Will discovered the letter years ago at a book fair, tucked inside A.R. Ashbee's copy of Writing & Illuminating & Lettering - score! The bulk of the 27-page book is taken up with an insightful essay about Johnston, providing some context for the letter. And, there's an original two-color wood engraving portrait by Will of E.J. The collection of papers combined in the book alone make it a joy to leaf through: Nepalese for the case, Hahnemuhle Archive for the text, the BG (printed damp), and some kind of a gampi for the engraving. Another lovely publication from TAP, issued in an edition of just 40 copies. And it's priced at just $95! But Will's never charged enough for his books.
Also in the package was a copy of Will's ninth books, Poe's story The Cask of Amontillado, published in 1965 (just a few months after HM was born....). We admit to having been gently pestering Will about the possible existence of a copy for some time now, and finally wore him down: a note tucked into the copy that arrived reported that it certainly is the last copy.
Perhaps Will had been reticent about sharing a copy of such an early work, as he was understandably still perfecting his presswork. But he shouldn't feel apologetic: one might niggle about the printing only if comparing it against what he later achieved, but the book itself shows the early blooms of taste and style that would come to characterize TAP's publications.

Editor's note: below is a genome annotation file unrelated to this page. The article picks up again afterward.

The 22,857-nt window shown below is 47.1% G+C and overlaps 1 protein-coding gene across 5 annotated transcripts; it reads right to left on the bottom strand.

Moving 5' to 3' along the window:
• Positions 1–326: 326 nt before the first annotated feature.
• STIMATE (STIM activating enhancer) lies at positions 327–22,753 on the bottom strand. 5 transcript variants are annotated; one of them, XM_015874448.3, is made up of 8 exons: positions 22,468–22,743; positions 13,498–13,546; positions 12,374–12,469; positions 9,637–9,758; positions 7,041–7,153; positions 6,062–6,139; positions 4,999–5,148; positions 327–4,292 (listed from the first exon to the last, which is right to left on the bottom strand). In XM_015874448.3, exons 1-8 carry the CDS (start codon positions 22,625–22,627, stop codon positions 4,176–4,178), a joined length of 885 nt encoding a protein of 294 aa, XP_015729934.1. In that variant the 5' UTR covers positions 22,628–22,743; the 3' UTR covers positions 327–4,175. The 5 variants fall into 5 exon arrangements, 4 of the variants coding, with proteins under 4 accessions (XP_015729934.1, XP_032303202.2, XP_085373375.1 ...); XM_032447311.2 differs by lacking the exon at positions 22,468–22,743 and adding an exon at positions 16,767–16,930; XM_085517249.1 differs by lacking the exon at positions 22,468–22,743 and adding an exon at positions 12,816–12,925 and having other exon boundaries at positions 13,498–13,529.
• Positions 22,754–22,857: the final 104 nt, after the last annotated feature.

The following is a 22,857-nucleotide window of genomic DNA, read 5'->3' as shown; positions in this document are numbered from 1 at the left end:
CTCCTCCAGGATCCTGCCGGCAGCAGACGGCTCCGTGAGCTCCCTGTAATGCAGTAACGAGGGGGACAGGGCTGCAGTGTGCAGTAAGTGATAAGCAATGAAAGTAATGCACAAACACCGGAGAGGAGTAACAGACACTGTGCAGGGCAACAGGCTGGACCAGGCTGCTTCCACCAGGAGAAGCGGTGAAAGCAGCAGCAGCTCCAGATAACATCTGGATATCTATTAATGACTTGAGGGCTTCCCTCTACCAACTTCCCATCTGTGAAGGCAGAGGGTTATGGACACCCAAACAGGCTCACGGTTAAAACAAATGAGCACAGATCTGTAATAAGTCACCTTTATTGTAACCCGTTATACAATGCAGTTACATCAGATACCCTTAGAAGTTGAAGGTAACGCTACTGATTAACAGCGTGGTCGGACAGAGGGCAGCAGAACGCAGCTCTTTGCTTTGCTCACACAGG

There were a few other recent additions to the HM library. Printing on vellum has long been an interest here, considered by many to be the pinnacle of challenges in handpress printing. Printing on Vellum is also the title of a small pamphlet reprinting an exchange of letters between Daniel Updike and C.H. St. John Hornby on the subject. The pamphlet is set in Centaur and printed damp on (unidentified) handmade paper, in an edition of 25 press-lettered copies. It is an immaculate little production, issued by the Wind & Harlot Press in 1976. An Internet search suggests that this was an early imprint of Bob Baris, but the e-mail link on his current Press on Scroll Road site is dead, so our inquiry remains unanswered.
HM has never been reticent about expressing our admiration for the work of Gabriel Rummonds, or our regard for the man himself. But is the little pamphlet above, displaying 10-, 12- and 14-point Spectrum (roman and italic) on a single french-folded sheet, issued in an edition of 70 copies to celebrate Abe Lerner's birthday in 1978, really worth almost $1,000?! That's what the other copy listed on Abe was priced at when we ordered the one shown above, priced much, much, way much less.